Growing Throughout The Winter Without Heat

I used to think that greenhouses had to be heated during the winter until I started reading books by Elliot Coleman. Books like The Winter Harvest Handbook and Four-Season Harvest opened my eyes up to a whole new way of growing throughout the winter. I figured that if Elliot Coleman could grow vegetables during winter in Main or Jean-Martin Fortier could grow throughout the winter in Southern Quebec I had to be able to do grow vegetables during the winter in Southeast Oklahoma.

Last year was my first time to grow in an unheated greenhouse. I was successful growing lettuces and herbs using my aquaponic system without heat. I did heat the water in my fish tanks using home made water heaters, I kept the water ttemperature around 60 to 50 degrees F. During the nights when the temp dropped to low I would use row covers over my grow beds. I learned that during the night the greenhouse would maintain ten to fifteen (15°) degrees warner than the outside temperature. When I used row covers over my grow beds the temperature around the plants would increase four to six degrees with each row cover.  I did add a double row cover a few times during the winter giving me at least eighteen (18°)degrees over the outside temperature.

This winter the worst night we had the temperature got down to twenty (20°) degrees. The lowest temperature the greenhouse got that night was thirty-three (33°) degrees. So far this winter I have not had to use the row covers. I do try to maintain my water temperature around seventy (70°) degrees using the water heaters I made.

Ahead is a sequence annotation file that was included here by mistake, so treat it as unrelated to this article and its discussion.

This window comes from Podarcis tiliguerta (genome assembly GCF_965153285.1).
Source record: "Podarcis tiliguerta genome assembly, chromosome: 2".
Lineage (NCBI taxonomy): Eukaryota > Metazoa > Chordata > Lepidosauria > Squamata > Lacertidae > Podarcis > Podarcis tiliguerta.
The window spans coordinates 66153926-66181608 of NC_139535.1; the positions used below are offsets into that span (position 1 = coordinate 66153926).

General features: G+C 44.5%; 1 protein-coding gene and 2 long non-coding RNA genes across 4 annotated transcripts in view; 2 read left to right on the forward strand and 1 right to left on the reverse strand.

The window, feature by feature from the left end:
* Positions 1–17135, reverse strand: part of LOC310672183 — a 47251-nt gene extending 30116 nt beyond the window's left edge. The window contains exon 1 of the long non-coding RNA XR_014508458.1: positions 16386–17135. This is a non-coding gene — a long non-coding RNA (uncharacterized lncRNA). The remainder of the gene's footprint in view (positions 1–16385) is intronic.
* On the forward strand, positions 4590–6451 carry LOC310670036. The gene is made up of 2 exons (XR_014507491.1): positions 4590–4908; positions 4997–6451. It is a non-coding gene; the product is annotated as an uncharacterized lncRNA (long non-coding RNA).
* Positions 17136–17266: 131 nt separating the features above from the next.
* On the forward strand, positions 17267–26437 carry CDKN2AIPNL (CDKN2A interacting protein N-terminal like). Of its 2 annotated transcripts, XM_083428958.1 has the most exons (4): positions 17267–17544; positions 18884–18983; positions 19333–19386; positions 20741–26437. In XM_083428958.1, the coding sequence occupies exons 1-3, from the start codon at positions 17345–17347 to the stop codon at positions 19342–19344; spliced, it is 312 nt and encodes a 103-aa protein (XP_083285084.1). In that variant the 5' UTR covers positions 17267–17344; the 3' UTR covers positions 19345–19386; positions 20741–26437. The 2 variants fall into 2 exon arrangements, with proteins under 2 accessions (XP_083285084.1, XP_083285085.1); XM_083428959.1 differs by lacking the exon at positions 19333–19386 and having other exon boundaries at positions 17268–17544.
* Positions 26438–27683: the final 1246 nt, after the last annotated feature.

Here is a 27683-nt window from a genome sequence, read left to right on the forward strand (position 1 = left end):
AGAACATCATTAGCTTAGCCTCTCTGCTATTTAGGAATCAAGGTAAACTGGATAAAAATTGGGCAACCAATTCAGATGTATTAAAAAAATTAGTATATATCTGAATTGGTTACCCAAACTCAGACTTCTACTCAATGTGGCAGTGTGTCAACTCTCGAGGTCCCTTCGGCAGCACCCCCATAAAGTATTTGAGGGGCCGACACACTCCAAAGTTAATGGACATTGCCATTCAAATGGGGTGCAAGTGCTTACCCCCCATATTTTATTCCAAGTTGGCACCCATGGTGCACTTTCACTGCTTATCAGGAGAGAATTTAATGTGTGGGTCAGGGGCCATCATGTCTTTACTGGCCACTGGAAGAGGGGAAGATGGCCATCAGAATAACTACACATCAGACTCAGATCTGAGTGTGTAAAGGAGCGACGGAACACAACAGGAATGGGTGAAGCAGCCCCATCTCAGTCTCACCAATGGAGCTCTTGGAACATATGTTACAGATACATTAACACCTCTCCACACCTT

There are two main reasons I try to maintain the water temperature at seventy degrees.  Tilapia are a warm water fish liking the water temperature above seventy degrees and plants roots are able to provide good growth at that temperature also. Beneficial bacteria are able to perform their best around the same temperature. Tilapia would do much better if I maintained the water temperature at seventy-five degrees and the plants would perform better also. The only thing holding me back from maintaining this temperature is that I need to make another heater. I’m heating five thousand gallons of water. At the moment I only have three heaters made. Another thing I did to help maintain water temperature is that I wrapped expanded polystyrene foam board insulation around the fish tanks.

For lettuce, radishes, beets, herbs, and many other crops growing during the winter is not a problem as long as the leaves do not get frostbitten. Their growth might slow a little due to the cooler temperatures and the shorter days but with the proper care they do quite well. I have learned that cucumbers and squash stop flowering at cooler temperatures making it useless to grow them until early spring. Tomatoes survived until a last week, the first week of December. They were flowering and still putting off fruit until we had several days in a row where the temperature was in the twenties. If I had placed row covers over them they probably would have survived during those cold days. I still have jalapeno peppers growing in one of my aquaponic beds, they no longer flower or produce fruit but they have not dropped their leaves, they look marginally healthy. I will start germinating seeds for early spring planting later this month. Between the aquaponic system and the hoop house I will be able to have cucumbers, tomatoes, and squash by May. The growth will be slow but being able to provide summer vegetables in early spring is well worth the effort of using row covers.

Through experience I’m learning that we shouldn’t fight mother nature but work with her. This will eliminate many of the struggles we have growing vegetables and the cost of production of production.


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